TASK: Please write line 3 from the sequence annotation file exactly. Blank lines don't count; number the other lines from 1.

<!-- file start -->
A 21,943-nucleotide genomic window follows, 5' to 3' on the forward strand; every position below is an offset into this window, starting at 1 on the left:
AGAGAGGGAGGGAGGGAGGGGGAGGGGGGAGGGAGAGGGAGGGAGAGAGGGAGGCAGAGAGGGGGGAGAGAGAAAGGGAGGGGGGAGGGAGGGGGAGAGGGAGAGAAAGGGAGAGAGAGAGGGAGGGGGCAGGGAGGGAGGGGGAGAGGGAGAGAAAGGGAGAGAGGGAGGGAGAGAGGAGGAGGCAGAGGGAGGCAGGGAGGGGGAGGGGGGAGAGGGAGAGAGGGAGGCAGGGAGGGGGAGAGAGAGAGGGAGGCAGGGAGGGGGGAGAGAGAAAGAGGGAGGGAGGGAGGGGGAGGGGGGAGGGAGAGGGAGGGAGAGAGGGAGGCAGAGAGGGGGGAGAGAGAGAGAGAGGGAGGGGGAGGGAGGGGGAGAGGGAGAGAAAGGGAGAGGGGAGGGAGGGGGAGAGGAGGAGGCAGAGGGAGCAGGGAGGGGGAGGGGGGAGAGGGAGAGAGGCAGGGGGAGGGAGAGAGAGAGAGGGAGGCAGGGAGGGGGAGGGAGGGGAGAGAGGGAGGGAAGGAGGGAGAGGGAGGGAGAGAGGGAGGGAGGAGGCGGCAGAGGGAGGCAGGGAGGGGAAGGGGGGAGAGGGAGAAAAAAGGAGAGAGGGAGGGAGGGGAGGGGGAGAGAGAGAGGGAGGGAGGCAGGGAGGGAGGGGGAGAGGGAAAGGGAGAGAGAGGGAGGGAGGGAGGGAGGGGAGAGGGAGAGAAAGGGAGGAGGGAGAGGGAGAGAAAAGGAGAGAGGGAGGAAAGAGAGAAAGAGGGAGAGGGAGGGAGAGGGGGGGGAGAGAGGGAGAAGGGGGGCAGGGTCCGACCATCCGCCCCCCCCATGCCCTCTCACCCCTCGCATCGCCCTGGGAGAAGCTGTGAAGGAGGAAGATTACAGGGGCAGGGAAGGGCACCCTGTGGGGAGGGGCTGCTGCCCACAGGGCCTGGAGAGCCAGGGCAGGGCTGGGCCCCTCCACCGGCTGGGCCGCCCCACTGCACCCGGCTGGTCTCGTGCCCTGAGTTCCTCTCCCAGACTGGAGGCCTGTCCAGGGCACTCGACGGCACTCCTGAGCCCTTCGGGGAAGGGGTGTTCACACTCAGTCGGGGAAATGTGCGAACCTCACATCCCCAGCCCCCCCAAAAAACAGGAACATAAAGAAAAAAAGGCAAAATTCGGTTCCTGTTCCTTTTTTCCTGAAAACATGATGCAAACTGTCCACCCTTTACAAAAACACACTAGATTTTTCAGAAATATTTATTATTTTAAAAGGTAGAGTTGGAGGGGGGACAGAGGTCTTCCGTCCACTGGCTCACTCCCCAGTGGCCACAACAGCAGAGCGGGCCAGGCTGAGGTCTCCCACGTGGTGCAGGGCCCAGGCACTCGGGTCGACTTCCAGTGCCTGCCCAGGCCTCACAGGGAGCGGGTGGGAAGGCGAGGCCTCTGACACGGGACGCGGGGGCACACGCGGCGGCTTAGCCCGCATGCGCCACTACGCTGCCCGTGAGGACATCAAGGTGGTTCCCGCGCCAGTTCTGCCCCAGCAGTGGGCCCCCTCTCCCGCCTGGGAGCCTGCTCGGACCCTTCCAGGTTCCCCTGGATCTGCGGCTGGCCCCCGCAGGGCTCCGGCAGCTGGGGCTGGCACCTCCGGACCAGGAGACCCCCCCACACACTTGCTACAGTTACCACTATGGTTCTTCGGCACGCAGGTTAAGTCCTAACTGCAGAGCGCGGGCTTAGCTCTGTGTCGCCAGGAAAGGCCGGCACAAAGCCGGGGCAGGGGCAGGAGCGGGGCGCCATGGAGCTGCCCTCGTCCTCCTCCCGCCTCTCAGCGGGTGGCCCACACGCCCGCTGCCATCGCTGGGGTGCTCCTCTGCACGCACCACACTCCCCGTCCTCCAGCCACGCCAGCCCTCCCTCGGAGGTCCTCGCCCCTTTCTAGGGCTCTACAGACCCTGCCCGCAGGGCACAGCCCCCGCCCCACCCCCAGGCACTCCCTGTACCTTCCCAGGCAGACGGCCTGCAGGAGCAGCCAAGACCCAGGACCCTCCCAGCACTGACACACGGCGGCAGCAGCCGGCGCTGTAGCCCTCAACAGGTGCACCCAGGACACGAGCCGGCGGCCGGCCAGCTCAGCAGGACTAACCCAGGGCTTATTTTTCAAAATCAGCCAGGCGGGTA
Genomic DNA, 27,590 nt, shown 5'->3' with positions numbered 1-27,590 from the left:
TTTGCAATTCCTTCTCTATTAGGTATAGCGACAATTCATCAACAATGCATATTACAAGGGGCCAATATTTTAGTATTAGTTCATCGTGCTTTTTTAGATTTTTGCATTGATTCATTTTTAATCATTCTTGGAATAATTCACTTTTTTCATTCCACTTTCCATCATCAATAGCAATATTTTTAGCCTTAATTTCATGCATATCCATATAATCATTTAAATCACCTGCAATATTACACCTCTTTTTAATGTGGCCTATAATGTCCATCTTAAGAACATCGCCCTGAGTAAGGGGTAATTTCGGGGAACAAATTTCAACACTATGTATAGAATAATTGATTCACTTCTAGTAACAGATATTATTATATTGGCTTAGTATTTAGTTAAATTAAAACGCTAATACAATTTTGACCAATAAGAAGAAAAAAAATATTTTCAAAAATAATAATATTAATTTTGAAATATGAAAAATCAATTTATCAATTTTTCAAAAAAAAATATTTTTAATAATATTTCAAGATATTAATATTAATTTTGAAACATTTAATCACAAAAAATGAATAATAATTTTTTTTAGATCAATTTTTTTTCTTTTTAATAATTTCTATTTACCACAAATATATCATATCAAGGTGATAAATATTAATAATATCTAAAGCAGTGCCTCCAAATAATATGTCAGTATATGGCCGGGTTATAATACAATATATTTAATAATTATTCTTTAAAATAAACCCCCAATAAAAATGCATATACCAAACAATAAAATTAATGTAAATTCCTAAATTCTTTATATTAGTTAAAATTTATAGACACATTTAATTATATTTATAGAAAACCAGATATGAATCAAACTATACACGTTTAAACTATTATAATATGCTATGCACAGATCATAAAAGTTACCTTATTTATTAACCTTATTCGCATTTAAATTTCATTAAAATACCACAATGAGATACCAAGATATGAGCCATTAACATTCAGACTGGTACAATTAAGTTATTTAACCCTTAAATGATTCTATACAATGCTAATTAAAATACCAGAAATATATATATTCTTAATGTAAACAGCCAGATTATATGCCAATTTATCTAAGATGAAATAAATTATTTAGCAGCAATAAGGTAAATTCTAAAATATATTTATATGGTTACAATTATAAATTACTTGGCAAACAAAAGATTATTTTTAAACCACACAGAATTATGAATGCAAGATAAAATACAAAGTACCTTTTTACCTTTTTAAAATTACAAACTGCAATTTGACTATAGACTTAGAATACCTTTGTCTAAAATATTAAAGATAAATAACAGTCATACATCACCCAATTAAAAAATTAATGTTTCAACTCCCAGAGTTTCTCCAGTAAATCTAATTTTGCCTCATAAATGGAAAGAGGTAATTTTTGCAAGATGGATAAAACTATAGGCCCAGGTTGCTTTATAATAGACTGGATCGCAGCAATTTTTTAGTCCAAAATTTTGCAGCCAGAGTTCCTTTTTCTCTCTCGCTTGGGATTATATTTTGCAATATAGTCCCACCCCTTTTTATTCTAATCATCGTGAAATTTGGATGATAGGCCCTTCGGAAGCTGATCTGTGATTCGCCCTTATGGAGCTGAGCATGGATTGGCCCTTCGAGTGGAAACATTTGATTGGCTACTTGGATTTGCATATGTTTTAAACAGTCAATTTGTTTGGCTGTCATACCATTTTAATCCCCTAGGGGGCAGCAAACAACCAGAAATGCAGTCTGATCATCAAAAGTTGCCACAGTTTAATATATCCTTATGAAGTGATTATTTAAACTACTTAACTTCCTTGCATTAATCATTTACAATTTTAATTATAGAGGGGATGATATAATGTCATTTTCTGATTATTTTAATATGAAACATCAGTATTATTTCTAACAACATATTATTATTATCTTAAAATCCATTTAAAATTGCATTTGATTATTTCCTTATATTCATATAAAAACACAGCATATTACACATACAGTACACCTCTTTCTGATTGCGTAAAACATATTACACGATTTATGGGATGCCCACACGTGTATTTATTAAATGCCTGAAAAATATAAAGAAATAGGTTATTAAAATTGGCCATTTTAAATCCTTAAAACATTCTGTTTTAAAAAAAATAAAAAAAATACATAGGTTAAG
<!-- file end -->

Genomic DNA, 27,590 nt, shown 5'->3' with positions numbered 1-27,590 from the left: